Usually, I write about older people and the issues that affect them. Today’s blog is slightly different. It’s about mothers – a younger mother and two older mothers, and in a sense for all mothers who’ve found themselves in similar situations. So that you’ll pray for them.
I met the younger Mum near the green Le Creuset shelf in Sainsbury’s. Not the branded Le Creuset, but pots similar in weight and shape. I was looking and wondering how could Le Creuset pots be green? Traditionally, they’re flame coloured. I have one at home that’s brilliant for making stews and bolognese and curries because you can bring it to the bubble and then turn off the heat and it goes on cooking. But I only have the one because it needs a lifting hoist to get it on and off the stove. So, were these really Le Creuset style or were they just shaped like that? I picked up the nearest lid and yes (sacré bleu!) nearly dropped it. They were green Le Creuset style pots alright, on offer at a discount, too.
‘They’ll have to reduce them more than that before they’ll sell,’ said a voice to my right. ‘They’re the wrong colour.’
We began to talk, firstly about the pots and how she uses hers (she makes wonderful lasagne and puts grated carrots in with the meat so the kids will get some vegetables), and why green is the wrong colour. Then, as we turned the corner near the frozen fish she began to tell me how how sad she’d been to find, on returning from years in New Zealand, that people here have changed and aren’t as friendly as they used to be. I was so astonished I could have slipped into the fish cabinet because here in South Wales you only have to smile and you’re into a conversation. But there was a sadness about this lady, whose name is Sally ( I’ve changed a few other facts to protect her identity): the sort of sadness you sense even when the person is laughing.
Long story short – she’d had a tough start to life, but had given her life to Jesus and all went well until she married. Then, she said, ‘My husband took it all away. I just feel empty inside. Just empty.’ Her husband argues that if God existed, children would not die of illness, that He would prevent evils such as the slaughter in Syria, and so on. Sally has three children, a very full life, and her husband has a good job, but she feels empty. (Yes, there is 2 Corinthians 6:14, but how many women do you meet who feel their husband will change once they’re married?)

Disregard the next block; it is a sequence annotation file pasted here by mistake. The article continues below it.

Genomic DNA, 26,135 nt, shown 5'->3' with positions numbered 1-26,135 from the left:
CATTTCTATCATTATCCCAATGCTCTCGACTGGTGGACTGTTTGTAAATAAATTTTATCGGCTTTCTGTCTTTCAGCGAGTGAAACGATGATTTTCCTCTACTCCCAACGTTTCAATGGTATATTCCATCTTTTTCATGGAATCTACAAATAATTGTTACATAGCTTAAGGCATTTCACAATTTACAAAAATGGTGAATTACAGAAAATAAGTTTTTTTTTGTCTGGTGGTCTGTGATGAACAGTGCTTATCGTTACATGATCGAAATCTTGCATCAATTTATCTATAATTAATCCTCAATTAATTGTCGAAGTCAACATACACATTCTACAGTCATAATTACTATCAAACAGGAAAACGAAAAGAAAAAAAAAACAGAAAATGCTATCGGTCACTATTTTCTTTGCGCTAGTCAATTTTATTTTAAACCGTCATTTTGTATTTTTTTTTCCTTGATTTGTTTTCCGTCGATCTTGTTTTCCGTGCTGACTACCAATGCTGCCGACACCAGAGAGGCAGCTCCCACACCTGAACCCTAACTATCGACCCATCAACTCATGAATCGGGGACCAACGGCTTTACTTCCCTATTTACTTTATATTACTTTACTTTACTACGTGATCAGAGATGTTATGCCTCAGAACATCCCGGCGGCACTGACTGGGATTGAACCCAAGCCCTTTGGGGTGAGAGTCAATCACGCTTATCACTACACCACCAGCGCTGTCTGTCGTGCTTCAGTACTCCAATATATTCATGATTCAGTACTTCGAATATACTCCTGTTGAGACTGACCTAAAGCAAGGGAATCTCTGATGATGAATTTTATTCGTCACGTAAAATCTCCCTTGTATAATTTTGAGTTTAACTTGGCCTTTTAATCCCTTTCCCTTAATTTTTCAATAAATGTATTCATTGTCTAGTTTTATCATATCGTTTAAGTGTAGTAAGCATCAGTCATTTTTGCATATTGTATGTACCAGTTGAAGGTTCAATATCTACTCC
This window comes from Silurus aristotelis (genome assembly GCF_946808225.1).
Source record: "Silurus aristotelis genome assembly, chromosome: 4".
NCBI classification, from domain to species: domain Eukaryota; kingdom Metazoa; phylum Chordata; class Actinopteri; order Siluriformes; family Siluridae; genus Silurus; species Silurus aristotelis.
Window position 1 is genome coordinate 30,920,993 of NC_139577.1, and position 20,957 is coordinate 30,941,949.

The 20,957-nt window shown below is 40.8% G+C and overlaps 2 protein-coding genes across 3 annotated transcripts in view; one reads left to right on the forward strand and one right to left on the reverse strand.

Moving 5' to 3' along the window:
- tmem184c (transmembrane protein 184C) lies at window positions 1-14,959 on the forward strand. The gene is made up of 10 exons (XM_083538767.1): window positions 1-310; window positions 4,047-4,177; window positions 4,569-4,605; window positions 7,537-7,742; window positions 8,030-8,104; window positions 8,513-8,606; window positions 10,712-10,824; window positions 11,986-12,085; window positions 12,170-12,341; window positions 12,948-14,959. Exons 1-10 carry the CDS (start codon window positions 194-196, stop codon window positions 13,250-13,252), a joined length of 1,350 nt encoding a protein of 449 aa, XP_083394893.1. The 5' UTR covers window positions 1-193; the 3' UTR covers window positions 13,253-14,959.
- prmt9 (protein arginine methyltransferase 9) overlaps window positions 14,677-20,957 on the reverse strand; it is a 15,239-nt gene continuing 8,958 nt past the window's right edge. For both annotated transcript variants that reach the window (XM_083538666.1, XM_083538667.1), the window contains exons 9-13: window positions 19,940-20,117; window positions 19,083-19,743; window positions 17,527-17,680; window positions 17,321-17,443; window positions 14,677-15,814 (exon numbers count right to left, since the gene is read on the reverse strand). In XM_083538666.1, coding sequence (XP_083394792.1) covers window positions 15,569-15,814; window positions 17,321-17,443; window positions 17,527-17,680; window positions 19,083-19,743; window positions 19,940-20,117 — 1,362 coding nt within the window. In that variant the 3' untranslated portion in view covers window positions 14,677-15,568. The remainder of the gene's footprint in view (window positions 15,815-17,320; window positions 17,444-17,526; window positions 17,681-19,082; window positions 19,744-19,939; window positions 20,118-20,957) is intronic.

Of course you feel empty, I explained. Because, as an ancient bishop once prayed, ‘Thou hast made us for thyself, O Lord, and our heart is restless until it finds its rest in thee.’ God made us in His image, and He is like a magnet to our souls. Ask Him back into your life, I urged. Get an easy to read modern version of the Bible, say, a New Living Translation. Read psalm 139, John 3:16… ‘I could listen to you all day,’ she said. ‘It’s not me – it’s the Holy Spirit drawing you back to Him,’ I told her because, clearly, that’s exactly what He was doing. ‘Come to church on Sunday,’ I added, giving her the church address, ending, ‘I’ll pray for you, Sally. And you, you talk to God.’
Do pray for Sally. We know that God knows exactly who she is. She’s the lady who knows the green Le Creuset pots in Sainsbury’s have to come down in price before they’ll sell. It blesses me that this loving and powerful God, who has numbered every hair on her head, put her next to someone who could talk for the whole of Wales when it comes to knowing Him.
And not forgetting the older mothers. Both are in their early seventies, and loved their ministries for the Lord. One used to delight in cleaning her church and the other (in another, bigger church) used to be a prayer co-ordinator. They’ve both been asked to stand down by their pastors (men in their 30s and 40s) because of their age. Both feel rejected and disenfranchised. Do pray for them and for their pastors, and for others like them.